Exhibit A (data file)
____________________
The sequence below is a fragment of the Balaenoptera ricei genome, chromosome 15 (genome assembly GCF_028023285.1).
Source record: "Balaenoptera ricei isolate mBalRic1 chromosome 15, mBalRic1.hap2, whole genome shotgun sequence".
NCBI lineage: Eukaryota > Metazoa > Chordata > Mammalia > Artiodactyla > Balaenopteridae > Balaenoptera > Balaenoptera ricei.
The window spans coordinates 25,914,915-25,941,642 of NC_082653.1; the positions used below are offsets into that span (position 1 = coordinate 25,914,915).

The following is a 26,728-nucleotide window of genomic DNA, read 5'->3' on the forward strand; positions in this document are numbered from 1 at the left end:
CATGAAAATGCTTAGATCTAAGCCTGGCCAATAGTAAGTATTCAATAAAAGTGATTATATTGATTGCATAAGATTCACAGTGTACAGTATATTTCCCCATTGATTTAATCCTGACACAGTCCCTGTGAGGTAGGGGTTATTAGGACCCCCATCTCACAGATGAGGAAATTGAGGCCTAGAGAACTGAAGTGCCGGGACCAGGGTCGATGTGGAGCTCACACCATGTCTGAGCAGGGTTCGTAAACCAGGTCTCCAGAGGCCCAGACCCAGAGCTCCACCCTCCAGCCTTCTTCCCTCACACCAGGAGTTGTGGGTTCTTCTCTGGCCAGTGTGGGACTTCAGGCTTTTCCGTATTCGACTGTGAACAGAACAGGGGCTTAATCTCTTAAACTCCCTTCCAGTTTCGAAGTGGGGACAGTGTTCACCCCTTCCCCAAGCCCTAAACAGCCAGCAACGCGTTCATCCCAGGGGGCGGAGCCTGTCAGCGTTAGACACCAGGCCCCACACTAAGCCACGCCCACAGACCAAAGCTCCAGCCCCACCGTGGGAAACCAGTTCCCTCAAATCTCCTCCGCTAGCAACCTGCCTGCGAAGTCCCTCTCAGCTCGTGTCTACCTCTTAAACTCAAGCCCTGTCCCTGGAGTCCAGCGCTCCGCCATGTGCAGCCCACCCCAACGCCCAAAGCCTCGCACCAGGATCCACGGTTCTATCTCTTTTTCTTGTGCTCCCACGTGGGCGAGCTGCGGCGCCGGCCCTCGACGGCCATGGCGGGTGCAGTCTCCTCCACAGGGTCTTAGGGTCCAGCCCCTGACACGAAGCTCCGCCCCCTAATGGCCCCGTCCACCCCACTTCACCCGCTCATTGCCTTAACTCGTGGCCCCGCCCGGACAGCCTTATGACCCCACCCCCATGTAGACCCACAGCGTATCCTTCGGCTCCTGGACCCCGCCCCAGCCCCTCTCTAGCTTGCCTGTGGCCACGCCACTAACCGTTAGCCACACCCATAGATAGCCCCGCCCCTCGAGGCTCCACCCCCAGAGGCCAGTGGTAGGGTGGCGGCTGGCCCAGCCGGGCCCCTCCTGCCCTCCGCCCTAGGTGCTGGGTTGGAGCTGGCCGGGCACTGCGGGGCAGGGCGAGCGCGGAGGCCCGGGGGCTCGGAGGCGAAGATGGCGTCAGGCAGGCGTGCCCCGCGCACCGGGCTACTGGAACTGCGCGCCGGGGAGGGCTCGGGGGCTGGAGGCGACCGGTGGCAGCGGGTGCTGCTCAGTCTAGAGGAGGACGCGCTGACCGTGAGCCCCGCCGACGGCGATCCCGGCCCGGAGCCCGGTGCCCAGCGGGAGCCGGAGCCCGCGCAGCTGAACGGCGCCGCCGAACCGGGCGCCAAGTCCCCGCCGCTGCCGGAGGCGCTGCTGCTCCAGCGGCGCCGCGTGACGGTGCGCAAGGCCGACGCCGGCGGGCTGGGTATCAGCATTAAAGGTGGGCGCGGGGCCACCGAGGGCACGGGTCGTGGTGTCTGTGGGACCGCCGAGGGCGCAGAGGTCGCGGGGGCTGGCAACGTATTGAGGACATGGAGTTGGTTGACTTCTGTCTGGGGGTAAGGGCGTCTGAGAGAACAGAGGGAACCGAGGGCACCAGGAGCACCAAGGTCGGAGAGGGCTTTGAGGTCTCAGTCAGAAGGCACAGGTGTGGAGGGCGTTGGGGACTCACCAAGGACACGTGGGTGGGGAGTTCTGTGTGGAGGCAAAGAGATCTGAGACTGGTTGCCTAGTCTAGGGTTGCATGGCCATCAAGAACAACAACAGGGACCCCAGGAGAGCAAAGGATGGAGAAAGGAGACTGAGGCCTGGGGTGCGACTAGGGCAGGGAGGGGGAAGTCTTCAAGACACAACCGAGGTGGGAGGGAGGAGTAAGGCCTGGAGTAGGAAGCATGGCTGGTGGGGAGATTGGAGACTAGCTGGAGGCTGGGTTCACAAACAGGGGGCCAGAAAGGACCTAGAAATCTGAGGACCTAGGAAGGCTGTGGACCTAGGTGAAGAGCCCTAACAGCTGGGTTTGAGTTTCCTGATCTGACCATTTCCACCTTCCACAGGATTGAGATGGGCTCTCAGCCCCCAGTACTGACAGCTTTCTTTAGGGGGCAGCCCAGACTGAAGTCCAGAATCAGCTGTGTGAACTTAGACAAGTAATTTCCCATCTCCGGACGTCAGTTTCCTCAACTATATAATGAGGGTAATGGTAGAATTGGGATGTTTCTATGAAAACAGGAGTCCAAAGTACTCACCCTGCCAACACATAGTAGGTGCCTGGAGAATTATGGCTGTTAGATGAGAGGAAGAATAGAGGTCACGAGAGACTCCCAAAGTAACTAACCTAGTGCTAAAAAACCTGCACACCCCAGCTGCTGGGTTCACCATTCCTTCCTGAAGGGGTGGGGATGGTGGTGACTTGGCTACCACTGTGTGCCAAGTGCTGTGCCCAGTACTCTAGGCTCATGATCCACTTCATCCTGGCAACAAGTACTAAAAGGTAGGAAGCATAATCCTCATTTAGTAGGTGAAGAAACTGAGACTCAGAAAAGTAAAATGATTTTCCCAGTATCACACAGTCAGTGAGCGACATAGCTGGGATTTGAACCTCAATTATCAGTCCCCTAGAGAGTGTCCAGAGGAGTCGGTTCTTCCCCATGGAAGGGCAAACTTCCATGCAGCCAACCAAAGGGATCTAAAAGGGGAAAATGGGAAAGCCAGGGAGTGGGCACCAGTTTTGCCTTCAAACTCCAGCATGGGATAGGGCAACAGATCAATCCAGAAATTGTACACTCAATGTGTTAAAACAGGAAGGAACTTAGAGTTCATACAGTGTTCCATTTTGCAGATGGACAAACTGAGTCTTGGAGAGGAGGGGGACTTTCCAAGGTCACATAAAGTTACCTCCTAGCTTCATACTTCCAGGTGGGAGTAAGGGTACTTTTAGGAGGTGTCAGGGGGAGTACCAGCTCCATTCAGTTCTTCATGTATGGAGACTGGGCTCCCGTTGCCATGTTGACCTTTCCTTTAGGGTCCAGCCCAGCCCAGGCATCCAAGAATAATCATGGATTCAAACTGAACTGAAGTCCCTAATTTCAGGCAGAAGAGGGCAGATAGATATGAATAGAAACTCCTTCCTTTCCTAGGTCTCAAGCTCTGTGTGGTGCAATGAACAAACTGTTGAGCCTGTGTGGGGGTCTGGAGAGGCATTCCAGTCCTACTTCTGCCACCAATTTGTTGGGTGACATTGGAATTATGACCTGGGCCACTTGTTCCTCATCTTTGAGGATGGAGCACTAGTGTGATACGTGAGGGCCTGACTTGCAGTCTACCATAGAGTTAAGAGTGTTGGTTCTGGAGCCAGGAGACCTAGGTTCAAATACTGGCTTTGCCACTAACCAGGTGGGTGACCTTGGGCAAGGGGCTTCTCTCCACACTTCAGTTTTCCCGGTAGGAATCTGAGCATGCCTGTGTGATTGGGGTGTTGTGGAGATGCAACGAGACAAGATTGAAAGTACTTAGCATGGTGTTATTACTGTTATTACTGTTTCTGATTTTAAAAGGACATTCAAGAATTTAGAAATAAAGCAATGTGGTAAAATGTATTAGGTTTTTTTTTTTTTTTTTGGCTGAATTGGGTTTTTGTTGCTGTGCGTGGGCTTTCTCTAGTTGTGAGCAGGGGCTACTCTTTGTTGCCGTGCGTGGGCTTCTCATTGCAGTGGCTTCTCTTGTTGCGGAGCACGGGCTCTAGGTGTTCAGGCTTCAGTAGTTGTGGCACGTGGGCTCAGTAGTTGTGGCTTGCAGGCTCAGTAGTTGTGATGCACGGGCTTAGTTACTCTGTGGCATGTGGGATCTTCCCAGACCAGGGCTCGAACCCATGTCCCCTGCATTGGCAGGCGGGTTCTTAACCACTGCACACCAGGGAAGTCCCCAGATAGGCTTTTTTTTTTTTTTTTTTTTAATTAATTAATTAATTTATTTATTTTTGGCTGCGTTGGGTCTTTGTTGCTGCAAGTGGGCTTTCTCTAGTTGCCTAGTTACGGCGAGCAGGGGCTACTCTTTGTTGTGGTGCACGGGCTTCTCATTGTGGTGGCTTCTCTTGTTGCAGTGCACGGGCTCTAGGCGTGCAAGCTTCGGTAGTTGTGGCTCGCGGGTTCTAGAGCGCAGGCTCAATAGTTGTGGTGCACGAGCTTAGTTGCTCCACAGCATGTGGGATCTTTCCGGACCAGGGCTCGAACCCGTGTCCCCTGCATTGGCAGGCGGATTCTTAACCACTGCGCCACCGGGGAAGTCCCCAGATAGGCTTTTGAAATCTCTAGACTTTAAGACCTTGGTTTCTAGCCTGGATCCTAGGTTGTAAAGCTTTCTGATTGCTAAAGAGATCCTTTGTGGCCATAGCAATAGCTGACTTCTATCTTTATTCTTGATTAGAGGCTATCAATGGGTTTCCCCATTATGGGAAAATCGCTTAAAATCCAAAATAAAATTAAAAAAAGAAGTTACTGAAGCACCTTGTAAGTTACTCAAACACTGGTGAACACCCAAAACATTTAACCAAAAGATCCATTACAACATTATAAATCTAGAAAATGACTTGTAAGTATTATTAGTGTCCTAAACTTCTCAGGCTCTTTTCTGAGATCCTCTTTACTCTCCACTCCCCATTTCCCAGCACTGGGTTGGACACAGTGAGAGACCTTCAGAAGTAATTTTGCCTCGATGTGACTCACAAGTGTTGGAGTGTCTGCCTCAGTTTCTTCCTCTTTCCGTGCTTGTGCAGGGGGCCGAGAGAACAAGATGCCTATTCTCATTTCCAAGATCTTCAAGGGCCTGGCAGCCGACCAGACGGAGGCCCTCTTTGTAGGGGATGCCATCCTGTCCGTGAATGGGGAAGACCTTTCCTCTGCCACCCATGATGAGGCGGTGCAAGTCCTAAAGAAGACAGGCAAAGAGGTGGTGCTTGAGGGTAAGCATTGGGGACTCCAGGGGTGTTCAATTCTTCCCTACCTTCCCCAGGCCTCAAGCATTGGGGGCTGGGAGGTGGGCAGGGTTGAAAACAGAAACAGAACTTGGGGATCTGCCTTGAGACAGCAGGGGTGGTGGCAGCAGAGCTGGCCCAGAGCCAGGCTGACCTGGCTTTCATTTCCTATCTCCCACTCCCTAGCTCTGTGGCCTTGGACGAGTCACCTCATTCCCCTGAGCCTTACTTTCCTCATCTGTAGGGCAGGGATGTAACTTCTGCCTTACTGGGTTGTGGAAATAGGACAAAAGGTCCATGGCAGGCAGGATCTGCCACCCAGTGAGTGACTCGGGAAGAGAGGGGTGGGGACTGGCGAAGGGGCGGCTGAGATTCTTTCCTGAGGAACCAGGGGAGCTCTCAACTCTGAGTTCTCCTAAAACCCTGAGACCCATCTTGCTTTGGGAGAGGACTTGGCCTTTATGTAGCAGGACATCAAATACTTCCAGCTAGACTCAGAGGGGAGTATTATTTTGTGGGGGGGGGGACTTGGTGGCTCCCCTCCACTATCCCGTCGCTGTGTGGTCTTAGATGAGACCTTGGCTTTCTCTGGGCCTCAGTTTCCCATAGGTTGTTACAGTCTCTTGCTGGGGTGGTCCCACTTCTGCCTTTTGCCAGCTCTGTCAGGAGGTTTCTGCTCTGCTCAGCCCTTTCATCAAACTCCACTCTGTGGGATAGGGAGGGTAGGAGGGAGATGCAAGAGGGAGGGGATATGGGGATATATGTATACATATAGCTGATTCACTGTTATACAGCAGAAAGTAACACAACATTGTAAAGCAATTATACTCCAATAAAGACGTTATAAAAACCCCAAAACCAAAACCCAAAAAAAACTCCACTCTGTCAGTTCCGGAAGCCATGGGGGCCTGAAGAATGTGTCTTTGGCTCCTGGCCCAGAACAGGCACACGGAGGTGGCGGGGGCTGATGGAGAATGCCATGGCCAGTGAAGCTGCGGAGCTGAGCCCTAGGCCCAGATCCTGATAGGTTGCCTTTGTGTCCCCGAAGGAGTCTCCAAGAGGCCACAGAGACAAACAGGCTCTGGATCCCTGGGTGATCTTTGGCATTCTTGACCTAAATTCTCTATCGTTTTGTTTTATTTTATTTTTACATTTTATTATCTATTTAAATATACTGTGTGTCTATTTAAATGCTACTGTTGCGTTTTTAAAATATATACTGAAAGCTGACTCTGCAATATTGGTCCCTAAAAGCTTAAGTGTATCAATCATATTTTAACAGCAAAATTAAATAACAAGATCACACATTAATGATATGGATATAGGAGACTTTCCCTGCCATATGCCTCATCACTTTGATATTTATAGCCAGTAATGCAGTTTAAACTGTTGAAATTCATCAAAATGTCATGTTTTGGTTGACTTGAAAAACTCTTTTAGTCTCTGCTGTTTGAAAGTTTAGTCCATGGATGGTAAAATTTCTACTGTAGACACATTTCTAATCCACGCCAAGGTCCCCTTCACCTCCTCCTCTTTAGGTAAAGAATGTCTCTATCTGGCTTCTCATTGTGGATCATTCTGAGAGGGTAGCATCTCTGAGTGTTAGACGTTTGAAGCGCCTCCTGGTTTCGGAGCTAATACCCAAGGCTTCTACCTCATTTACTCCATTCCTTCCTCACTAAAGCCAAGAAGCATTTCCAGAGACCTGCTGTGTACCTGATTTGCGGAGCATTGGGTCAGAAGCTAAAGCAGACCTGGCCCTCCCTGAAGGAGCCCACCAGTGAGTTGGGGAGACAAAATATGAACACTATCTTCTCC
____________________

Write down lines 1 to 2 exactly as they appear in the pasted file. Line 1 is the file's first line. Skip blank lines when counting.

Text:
The sequence below is a fragment of the Balaenoptera ricei genome, chromosome 15 (genome assembly GCF_028023285.1).
Source record: "Balaenoptera ricei isolate mBalRic1 chromosome 15, mBalRic1.hap2, whole genome shotgun sequence".